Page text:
When Marc Bernadin suggested in May 2010 that the Amazing Spider-Man reboot should star Community’s Donald Glover – followed shortly thereafter by Glover launching an online campaign to be granted an audition – the response was predictably heated and divided, falling squarely within the contradictory rhetorical logics of post-racist discourse: those opposed argued that to cast an African-American in the role not only violated sacrosanct comic book continuity, but was also itself a "racist" action because it would make race the central tenet of a character that was meant to be an iconic everyman (trains of thought that ignored the multiple ways that Spider-Man had previously been ret-conned and elided the ways in which the historical representation of the everyman figure as Caucasian participates in a racialized power structure that equates whiteness with universality). Those in favor argued that Glover’s star persona mapped perfectly with Peter Parker’s characterization as nerdy, awkward, quick-witted, and athletic. In other words, support for Glover was often refracted through the same color-blind lens as those opposed to him: here Glover’s race was irrelevant, there it was an issue only because it would circularly make race an issue for a fanbase that dutifully refused to see race as an issue.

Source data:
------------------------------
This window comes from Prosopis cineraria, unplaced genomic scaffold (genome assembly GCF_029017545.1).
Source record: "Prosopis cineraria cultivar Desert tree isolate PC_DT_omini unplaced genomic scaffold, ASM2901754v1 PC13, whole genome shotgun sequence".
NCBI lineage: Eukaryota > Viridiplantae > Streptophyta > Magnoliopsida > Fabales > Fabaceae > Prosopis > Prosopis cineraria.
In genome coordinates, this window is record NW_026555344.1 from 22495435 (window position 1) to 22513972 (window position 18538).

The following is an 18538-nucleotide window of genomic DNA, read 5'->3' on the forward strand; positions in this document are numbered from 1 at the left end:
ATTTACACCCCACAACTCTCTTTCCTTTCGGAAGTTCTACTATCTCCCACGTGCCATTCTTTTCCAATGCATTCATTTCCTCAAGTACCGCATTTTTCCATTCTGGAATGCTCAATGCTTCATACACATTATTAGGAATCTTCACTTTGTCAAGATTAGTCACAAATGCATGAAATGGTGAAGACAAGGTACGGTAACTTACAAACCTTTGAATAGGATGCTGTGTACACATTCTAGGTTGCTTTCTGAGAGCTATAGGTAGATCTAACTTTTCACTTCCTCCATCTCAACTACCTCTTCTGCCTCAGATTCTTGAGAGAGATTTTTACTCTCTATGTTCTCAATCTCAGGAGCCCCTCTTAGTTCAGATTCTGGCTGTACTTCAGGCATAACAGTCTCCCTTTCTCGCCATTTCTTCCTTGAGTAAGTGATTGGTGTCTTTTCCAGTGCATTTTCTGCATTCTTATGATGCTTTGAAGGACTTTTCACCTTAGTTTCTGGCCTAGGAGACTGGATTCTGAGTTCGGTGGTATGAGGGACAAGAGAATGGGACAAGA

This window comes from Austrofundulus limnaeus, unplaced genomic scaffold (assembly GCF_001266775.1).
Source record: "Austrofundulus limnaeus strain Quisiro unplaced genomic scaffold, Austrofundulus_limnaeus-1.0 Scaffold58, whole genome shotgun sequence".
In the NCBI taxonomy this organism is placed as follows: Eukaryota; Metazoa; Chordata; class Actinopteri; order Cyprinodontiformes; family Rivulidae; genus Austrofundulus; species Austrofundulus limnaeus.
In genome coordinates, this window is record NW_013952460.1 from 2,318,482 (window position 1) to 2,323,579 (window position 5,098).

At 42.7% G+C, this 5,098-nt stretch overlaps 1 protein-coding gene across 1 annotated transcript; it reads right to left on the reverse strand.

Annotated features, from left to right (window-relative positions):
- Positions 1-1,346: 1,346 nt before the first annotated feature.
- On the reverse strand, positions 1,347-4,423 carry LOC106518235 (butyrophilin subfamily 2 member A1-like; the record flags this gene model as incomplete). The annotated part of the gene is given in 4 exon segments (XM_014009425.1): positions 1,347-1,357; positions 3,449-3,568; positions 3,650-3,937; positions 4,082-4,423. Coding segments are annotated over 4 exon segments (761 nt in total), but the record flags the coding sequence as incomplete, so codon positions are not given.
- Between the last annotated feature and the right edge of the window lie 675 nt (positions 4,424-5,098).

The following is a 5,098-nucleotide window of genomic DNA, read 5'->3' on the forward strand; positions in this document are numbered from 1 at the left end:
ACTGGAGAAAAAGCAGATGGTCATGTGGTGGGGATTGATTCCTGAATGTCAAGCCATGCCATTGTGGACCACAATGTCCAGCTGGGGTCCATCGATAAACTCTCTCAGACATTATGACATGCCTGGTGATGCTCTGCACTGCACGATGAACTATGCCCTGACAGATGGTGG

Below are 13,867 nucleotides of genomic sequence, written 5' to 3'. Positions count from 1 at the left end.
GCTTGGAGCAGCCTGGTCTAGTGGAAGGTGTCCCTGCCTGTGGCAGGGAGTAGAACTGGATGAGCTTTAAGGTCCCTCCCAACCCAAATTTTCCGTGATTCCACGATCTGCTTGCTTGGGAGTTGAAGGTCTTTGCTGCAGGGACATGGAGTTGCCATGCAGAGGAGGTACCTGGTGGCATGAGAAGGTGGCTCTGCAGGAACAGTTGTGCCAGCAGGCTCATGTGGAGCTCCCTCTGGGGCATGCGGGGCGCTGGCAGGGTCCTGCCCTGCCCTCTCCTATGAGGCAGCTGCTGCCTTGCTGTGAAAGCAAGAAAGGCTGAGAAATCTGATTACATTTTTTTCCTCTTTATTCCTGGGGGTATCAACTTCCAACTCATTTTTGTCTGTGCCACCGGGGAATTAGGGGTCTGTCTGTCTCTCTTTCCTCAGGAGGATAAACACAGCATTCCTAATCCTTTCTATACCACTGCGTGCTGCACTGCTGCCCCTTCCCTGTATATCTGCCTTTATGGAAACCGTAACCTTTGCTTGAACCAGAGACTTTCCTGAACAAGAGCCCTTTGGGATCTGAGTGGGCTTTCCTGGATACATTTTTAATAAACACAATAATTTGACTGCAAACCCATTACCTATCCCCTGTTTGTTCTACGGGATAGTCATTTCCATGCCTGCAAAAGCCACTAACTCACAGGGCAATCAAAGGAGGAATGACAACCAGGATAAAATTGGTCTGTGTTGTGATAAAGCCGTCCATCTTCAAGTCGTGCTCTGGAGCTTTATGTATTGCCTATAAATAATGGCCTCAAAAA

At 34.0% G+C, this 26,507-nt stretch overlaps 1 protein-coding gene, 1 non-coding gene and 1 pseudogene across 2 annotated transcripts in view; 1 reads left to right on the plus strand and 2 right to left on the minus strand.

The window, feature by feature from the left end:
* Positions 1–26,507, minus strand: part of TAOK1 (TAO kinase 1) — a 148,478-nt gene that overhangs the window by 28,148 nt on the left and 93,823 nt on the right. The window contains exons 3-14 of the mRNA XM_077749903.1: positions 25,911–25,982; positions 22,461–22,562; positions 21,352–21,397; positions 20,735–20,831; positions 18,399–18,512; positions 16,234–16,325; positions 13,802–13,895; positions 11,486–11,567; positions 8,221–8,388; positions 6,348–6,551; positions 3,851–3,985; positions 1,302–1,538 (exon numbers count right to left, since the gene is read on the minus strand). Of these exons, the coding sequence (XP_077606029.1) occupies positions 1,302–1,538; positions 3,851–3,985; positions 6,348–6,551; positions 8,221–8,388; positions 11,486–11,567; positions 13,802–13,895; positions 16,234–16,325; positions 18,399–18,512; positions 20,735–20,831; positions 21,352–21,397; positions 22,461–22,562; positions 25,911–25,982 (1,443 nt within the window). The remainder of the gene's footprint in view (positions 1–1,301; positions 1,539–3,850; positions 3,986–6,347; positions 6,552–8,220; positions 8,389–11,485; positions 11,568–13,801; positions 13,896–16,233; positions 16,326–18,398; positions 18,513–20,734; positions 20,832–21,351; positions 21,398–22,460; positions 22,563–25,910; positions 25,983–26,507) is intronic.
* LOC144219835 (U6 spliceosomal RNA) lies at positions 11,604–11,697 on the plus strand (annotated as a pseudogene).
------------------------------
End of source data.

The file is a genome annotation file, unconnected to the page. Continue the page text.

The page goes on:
Where arguments in favor of staying true to the comic book source material may impede how American cultural icon like Spider-Man can be re-imagined on screen, the comic book industry has historically been quite open to exploring (certain) variations on its most iconic characters and stories. Dating back to the 1950s with DC’s "Imaginary Stories" and continuing through today with projects like Spider-Man: India, publishers have recognized that readers take pleasure in imagining alternate timelines, outcomes and characterizations that challenge canonical events and interpretations. There have already been African-American versions of Batman, Superman, and Captain America, so telling the story of an African-American Spider-Man would not be unprecedented.
The trouble with "What If" scenarios though is that they usually affirm the status quo even as they upend it. Rarely does the alternate outcome prove more rewarding than the existing continuity, and even when it does, the pleasure derived is based on reader ability to recognize the differences between the "original" and its "derivative". In terms of storytelling, this can be quite awesome. When it comes to representations of marginalized "others," less so.